Canada: Electronic Business – Managing Tax in a Changing World

Last Updated: August 19 1999
Article by David W. Steele

This article focuses on the corporate tax issues, direct and indirect, which impact international businesses as they strive to take advantage of electronic business (e-business).

The electronic business revolution is enabling significant improvements in business performance. How does this affect changing business processes and what are the tax implications?

There are many ways to define e-business. It is a broader concept than e-commerce, which tends to focus on the marketing, selling and buying of products and services on the Internet. E-business is about improving business performance, through inter-networking, to connect the value chains between businesses, and between businesses and customers, in order to improve service, reduce costs and open new channels.

E-business depends on the rapid developments in Internet technologies, telecommunications, computer networking and security. "What matters in every case is that the new technologies can transform business processes, the way products and services are created and marketed, the structure and goals of the enterprise, the dynamics of competition, and the actual nature of the enterprise" (Don Tapscott - author of "The Digital Economy").

The changes in business processes lead to new business models and in turn create a new set of facts and circumstances that can materially affect the incidence of taxation. The following comments focus on the corporate tax issues, direct and indirect, which impact international businesses as they strive to take advantage of e-business.

What then are the commercial objectives of transforming the business processes and what are the tax pitfalls and opportunities arising? Government and inter-governmental policy discussions are continuing. In the meantime, business has to move forward. So, how are tax directors and practitioners to assess the impact of the changes and to plan for optimised tax efficiency? This article proposes a framework for assessing the implications and provides a look at a tax planning tool that highlights the variables. This combined approach helps identify the tax areas that merit most attention. E-business will affect industries and market sectors differently. The article explores this for discernible patterns in the tax implications. There is a correlation between the nature of transformations in business process and the key tax issues arising.

The overall conclusion is that a systematic and holistic approach to the evaluation of tax issues arising from e-business provides a sound platform for active tax planning.


The Different Stages of Development Companies can be at quite different stages in adopting e-business. The following four-level approach indicates typical features of development:

  1. On-line presence. Typified by a web site as a "virtual storefront". This level has no real impact on business processes except within the marketing function.
  2. Integrated on-line business. This occurs when on-line business activities are integrated with existing internal processes and systems. The intended benefit is substantial reduction in operational and transactional costs.
  3. Advanced on-line business. At this stage, on-line capabilities are further developed. The content, inter-activity and technological capabilities of the web site are improved for better customer experience. Secure payment systems are included. The integration with processes and workflow is intensified, e.g., data warehousing, integrated call centres and a real strategy is developed for every stage of the supply chain. This step generates additional revenues at a lower cost and new ways of managing customer relationships.
  4. Full electronic business. This means interacting and trading on-line with customers and business partners on a one-to-one basis. Dynamic relationships and additional revenues are created by cross-selling.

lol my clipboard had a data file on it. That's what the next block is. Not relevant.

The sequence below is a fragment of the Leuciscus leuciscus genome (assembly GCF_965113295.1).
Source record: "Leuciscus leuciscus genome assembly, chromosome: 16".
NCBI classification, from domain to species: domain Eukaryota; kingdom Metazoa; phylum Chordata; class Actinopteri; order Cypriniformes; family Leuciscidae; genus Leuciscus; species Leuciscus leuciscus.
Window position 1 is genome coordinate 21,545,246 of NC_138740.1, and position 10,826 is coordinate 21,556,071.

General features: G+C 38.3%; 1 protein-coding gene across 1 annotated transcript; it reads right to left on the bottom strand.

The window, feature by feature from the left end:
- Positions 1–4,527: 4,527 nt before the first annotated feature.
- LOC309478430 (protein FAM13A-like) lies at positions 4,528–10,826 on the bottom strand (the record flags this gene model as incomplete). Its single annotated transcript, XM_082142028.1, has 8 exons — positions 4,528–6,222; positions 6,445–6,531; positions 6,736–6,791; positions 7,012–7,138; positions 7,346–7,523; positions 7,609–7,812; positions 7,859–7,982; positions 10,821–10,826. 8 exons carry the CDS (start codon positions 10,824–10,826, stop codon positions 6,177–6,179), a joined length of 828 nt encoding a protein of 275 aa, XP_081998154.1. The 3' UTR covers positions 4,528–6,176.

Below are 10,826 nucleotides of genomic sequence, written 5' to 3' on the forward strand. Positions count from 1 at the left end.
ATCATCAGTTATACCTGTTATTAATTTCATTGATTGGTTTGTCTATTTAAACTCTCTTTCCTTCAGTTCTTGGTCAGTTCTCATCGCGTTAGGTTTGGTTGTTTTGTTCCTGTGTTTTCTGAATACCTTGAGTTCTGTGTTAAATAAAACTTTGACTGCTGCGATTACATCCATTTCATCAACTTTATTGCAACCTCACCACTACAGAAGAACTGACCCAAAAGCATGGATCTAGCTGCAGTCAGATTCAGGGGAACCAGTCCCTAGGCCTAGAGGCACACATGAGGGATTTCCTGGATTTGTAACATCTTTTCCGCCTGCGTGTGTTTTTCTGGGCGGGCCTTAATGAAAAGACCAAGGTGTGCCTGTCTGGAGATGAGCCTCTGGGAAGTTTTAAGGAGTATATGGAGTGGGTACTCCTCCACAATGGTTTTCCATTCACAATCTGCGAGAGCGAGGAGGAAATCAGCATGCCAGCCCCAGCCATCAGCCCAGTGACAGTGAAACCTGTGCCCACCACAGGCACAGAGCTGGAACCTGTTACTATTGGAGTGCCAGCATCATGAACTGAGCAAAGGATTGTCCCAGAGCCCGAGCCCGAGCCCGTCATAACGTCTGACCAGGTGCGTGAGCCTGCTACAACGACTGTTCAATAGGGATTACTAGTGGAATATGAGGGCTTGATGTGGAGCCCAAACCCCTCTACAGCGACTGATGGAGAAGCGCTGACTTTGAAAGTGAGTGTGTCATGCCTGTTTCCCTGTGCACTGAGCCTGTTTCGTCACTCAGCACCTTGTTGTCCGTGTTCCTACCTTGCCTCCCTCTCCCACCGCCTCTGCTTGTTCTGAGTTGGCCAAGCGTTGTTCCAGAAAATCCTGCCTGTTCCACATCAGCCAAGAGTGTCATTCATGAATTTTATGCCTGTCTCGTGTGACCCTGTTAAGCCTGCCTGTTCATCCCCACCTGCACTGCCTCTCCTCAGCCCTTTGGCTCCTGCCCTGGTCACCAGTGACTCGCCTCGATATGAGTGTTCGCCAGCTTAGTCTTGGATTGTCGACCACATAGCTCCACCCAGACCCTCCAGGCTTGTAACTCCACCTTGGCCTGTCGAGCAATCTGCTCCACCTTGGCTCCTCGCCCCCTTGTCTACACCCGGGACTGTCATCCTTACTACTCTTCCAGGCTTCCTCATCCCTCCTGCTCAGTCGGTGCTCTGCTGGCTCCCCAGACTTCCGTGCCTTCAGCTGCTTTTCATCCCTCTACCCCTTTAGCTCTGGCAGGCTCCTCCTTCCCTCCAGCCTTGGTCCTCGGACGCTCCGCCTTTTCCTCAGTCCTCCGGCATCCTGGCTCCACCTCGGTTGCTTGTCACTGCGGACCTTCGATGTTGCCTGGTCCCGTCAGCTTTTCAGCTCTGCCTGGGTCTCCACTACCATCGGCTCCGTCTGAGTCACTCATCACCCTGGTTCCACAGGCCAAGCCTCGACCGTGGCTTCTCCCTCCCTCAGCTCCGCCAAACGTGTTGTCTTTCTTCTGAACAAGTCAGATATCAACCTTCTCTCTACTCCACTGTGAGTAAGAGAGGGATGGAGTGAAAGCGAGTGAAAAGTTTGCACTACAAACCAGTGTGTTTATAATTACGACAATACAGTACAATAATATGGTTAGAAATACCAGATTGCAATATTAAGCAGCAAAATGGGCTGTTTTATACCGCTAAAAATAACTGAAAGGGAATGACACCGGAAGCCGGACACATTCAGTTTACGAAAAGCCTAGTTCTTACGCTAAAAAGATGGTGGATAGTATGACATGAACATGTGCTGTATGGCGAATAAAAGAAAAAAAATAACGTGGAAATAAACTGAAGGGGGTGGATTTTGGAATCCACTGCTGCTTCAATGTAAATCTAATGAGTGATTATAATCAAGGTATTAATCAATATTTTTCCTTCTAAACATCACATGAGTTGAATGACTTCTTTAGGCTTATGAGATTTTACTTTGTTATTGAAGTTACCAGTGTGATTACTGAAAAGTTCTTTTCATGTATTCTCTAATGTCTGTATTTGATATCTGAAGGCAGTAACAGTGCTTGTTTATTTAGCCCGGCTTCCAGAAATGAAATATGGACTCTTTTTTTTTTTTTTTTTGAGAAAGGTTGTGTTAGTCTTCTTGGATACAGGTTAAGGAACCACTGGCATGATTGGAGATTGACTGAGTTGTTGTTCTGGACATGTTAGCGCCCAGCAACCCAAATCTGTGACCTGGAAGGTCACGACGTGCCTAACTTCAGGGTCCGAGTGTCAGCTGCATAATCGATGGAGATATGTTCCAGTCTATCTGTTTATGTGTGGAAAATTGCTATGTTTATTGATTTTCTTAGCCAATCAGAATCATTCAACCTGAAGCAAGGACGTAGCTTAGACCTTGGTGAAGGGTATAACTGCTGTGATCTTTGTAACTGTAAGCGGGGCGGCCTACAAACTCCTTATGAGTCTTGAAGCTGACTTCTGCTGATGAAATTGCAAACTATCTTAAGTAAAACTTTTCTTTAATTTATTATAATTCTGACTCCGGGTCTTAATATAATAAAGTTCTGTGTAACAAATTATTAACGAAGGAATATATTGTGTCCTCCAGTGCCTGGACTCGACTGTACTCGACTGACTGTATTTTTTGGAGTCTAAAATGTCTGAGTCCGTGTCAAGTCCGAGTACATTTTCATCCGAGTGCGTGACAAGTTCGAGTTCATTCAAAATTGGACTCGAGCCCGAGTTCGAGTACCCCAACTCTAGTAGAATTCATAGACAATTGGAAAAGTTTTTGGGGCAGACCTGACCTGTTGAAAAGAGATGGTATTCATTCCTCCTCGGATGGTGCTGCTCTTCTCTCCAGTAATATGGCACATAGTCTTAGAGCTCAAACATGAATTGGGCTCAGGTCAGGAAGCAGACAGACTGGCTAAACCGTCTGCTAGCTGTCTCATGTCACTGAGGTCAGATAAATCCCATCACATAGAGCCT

Arguably, all the primary business process areas have potential for beneficial change. These might include marketing, sales and customer management; product development; supply chain management; financial and cost management and human resources management. As an example, drilling down to see the detail under marketing, one finds the following processes:

  • Understanding customers and markets;
  • Developing marketing strategies and plans;
  • Managing products and services;
  • Developing and maintaining pricing;
  • Planning and managing sales channels;
  • Advertising and promoting products.

To appreciate the wealth of sub-processes which lie beneath these groupings, it is worth looking in more detail at "planning and managing sales channels". In the technology industry context, the traditional plan and manage sales sub-process is initiated when either an organisation needs to determine how best to present its products to the market, or after a channel plan has already been established and the channels need review and maintenance. The company may decide that it wants to market its products directly to the public, that it may want to use distributors to distribute the product throughout the market place, or that it may want to use value-added resellers to sell the product. Once the channels are determined, the company must execute the channel plan, setting up the appropriate resellers or distributors; or creating an internal marketing process. The organisation continuously monitors the channel, tracking the sales results and order flow. Revisions to the channel plan and strategy may result in the addition or removal of channel partners.

A. What Might the Nature of the Transformation Involve?

Once the plan for sales channels is determined and the channels are established, the organisation may provide tools which allow them to interact efficiently. It may also provide marketing materials and product information, and monitor sales leads received and sent through the channels. The outside organisations can then easily provide feedback on the tools, as well as new marketing information for use in the future. In addition to external parties, organisations can bypass traditional channels by using automated channels, such as the Internet, to market their products and services. The following list of e-business functionality supports this process step:

  • Sales force automation tools;